By Catholic Review Staff
Anteing up the Sunday before Thanksgiving in a special collection for the Catholic Campaign for Human Development, Archdiocese of Baltimore parishioners contributed $190,000 toward causes that further Catholic social teaching.
“People in the archdiocese are doing great things in the Catholic Campaign for Human Development,” said Monsignor William F. Burke, archdiocesan director for the CCHD and pastor of St. Francis of Assisi in Baltimore, which hosted an Aug. 23 awards luncheon for the CCHD.
Of the money earlier collected by the archdiocese, a fraction remained local and the rest went to the national CCHD – the domestic anti-poverty program of the U.S. Catholic Bishops – to be redistributed. After that process, the Baltimore archdiocese was able to award a total of $306,000 in national and local grants to organizations dedicated to alleviating poverty.
To be considered for a grant, an organization must have at least half of its board members living below the poverty level.
“These folks are both the decision makers and takers in changing situations to achieve better housing, job opportunities and leadership training,” said Monsignor Adam J. Parker, archdiocesan vicar general, at the luncheon, according to prepared remarks provided to the Catholic Review.
Monsignor Adam J. Parker, vicar general and moderator of the curia for the Archdiocese of Baltimore, standing fourth from left, and Monsignor William F. Burke, pastor of St. Francis of Assisi Church in Baltimore, are joined by representatives of organizations who received grants from the Catholic Campaign for Human Development during an awards luncheon held at St. Francis Aug. 23. (Kevin J. Parks/CR Staff)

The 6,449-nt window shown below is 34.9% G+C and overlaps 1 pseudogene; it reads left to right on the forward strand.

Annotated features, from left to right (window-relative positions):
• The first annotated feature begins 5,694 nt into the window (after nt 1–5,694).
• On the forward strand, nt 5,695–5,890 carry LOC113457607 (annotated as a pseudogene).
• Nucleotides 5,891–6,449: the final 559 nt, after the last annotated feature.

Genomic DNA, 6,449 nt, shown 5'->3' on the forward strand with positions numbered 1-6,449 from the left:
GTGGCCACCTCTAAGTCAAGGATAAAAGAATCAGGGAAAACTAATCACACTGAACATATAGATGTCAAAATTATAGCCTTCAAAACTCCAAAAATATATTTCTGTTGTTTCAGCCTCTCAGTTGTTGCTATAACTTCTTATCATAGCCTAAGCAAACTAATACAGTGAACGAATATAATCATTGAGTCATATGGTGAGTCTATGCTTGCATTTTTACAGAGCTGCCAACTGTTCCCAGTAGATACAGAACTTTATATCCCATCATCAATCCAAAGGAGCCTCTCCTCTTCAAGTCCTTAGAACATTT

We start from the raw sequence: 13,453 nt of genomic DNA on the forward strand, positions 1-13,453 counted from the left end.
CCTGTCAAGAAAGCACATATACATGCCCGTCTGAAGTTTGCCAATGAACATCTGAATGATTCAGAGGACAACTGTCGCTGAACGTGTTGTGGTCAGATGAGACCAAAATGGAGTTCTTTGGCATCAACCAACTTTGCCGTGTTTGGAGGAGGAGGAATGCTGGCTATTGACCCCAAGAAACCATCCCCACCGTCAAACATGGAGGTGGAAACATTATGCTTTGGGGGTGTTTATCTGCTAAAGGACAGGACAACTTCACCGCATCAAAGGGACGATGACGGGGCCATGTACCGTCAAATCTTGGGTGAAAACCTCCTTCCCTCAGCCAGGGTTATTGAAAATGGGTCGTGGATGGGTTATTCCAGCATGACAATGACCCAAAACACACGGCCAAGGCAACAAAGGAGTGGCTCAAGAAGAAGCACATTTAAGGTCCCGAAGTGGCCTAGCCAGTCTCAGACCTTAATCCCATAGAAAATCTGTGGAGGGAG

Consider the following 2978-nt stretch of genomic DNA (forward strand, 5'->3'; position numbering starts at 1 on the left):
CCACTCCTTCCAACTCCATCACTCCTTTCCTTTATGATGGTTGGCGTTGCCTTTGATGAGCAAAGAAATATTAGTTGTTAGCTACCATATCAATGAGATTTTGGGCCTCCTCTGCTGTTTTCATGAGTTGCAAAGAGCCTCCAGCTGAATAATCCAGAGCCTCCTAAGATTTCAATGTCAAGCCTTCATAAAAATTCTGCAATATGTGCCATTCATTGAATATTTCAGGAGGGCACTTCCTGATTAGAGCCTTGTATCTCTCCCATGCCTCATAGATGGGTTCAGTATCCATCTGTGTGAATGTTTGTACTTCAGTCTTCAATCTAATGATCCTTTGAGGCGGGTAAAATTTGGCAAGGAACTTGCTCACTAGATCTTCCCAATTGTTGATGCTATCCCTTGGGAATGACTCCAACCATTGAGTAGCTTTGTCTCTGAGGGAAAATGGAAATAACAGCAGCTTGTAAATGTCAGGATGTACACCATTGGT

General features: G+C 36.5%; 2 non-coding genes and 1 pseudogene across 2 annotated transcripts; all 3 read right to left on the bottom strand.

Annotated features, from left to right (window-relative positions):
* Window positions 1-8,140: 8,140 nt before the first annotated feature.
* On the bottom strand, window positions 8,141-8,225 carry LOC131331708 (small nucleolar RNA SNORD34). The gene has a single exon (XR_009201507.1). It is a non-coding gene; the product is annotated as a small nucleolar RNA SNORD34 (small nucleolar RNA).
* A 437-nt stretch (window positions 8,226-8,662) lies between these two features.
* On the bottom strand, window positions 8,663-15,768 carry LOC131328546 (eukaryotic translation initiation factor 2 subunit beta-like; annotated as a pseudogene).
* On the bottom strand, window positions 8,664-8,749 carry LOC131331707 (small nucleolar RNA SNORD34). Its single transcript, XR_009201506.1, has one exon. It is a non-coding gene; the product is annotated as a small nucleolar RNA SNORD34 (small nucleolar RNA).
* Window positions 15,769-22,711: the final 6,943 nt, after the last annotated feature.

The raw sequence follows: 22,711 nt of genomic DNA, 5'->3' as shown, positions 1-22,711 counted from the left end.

The No Boundaries Coalition, a West Baltimore advocacy group that encourages local leadership, received the largest single grant of $75,000. It was the third year the group – which has an office at St. Peter Claver Parish in West Baltimore – received a national CCHD grant.
Also receiving national grants were the United Workers Organization, $50,000; Baltimoreans United in Leadership Development, $50,000; the Immigration Outreach Service Center, $35,000; Arundel House of Hope, $30,000 (national and local grants); and the Northeast Housing Initiative, $30,000 (national and local grants).
The Youth Empowerment Society, the Baltimore Algebra Project and BRIDGE Maryland received local CCHD grants of $12,000 each.
“We’re hoping to do even more next year,” said Monsignor Burke, noting that parishioners are encouraged to contribute one hour’s worth of their wages to the annual collection.
Lunch was prepared by parishioners of St. Francis. Monsignor Parker, who has traveled to Rome extensively, said the meatballs were as good as those of the Eternal City.